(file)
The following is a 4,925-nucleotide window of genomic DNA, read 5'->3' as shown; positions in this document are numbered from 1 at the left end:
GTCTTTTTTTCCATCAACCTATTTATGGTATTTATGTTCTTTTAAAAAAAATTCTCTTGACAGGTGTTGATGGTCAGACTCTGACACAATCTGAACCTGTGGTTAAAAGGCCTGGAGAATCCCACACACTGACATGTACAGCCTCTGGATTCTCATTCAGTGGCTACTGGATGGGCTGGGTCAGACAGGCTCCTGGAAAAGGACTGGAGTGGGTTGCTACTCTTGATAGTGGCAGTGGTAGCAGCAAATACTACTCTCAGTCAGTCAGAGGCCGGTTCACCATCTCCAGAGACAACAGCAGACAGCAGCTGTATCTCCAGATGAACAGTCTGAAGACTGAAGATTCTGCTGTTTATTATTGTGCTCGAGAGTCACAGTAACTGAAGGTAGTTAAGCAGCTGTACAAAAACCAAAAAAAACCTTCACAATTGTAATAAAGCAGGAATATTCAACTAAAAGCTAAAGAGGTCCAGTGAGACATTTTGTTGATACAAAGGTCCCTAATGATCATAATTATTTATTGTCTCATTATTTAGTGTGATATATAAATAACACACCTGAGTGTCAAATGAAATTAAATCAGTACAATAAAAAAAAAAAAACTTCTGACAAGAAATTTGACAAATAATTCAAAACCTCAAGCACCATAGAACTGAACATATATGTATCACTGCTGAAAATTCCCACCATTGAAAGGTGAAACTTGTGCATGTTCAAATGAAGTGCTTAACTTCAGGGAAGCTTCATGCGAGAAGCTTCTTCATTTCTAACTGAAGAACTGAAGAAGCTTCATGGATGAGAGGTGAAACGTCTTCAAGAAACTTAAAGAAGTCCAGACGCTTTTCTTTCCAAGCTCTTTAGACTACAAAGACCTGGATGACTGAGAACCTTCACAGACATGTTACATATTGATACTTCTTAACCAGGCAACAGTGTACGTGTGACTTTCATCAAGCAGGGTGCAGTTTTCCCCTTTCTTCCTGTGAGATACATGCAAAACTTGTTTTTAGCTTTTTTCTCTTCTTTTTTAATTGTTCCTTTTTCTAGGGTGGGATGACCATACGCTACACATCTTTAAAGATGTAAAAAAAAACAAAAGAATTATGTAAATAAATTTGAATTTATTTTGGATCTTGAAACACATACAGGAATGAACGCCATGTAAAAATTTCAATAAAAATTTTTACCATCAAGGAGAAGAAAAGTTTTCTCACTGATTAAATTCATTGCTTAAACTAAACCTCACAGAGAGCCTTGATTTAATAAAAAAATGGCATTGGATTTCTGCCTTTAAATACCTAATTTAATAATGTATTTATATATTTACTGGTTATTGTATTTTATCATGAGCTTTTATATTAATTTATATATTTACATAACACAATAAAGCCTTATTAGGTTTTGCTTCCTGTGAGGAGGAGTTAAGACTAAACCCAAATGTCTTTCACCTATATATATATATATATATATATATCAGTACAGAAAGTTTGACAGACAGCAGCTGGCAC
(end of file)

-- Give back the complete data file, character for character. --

The following is a 4,925-nucleotide window of genomic DNA, read 5'->3' as shown; positions in this document are numbered from 1 at the left end:
GTCTTTTTTTCCATCAACCTATTTATGGTATTTATGTTCTTTTAAAAAAAATTCTCTTGACAGGTGTTGATGGTCAGACTCTGACACAATCTGAACCTGTGGTTAAAAGGCCTGGAGAATCCCACACACTGACATGTACAGCCTCTGGATTCTCATTCAGTGGCTACTGGATGGGCTGGGTCAGACAGGCTCCTGGAAAAGGACTGGAGTGGGTTGCTACTCTTGATAGTGGCAGTGGTAGCAGCAAATACTACTCTCAGTCAGTCAGAGGCCGGTTCACCATCTCCAGAGACAACAGCAGACAGCAGCTGTATCTCCAGATGAACAGTCTGAAGACTGAAGATTCTGCTGTTTATTATTGTGCTCGAGAGTCACAGTAACTGAAGGTAGTTAAGCAGCTGTACAAAAACCAAAAAAAACCTTCACAATTGTAATAAAGCAGGAATATTCAACTAAAAGCTAAAGAGGTCCAGTGAGACATTTTGTTGATACAAAGGTCCCTAATGATCATAATTATTTATTGTCTCATTATTTAGTGTGATATATAAATAACACACCTGAGTGTCAAATGAAATTAAATCAGTACAATAAAAAAAAAAAAACTTCTGACAAGAAATTTGACAAATAATTCAAAACCTCAAGCACCATAGAACTGAACATATATGTATCACTGCTGAAAATTCCCACCATTGAAAGGTGAAACTTGTGCATGTTCAAATGAAGTGCTTAACTTCAGGGAAGCTTCATGCGAGAAGCTTCTTCATTTCTAACTGAAGAACTGAAGAAGCTTCATGGATGAGAGGTGAAACGTCTTCAAGAAACTTAAAGAAGTCCAGACGCTTTTCTTTCCAAGCTCTTTAGACTACAAAGACCTGGATGACTGAGAACCTTCACAGACATGTTACATATTGATACTTCTTAACCAGGCAACAGTGTACGTGTGACTTTCATCAAGCAGGGTGCAGTTTTCCCCTTTCTTCCTGTGAGATACATGCAAAACTTGTTTTTAGCTTTTTTCTCTTCTTTTTTAATTGTTCCTTTTTCTAGGGTGGGATGACCATACGCTACACATCTTTAAAGATGTAAAAAAAAACAAAAGAATTATGTAAATAAATTTGAATTTATTTTGGATCTTGAAACACATACAGGAATGAACGCCATGTAAAAATTTCAATAAAAATTTTTACCATCAAGGAGAAGAAAAGTTTTCTCACTGATTAAATTCATTGCTTAAACTAAACCTCACAGAGAGCCTTGATTTAATAAAAAAATGGCATTGGATTTCTGCCTTTAAATACCTAATTTAATAATGTATTTATATATTTACTGGTTATTGTATTTTATCATGAGCTTTTATATTAATTTATATATTTACATAACACAATAAAGCCTTATTAGGTTTTGCTTCCTGTGAGGAGGAGTTAAGACTAAACCCAAATGTCTTTCACCTATATATATATATATATATATATATCAGTACAGAAAGTTTGACAGACAGCAGCTGGCAC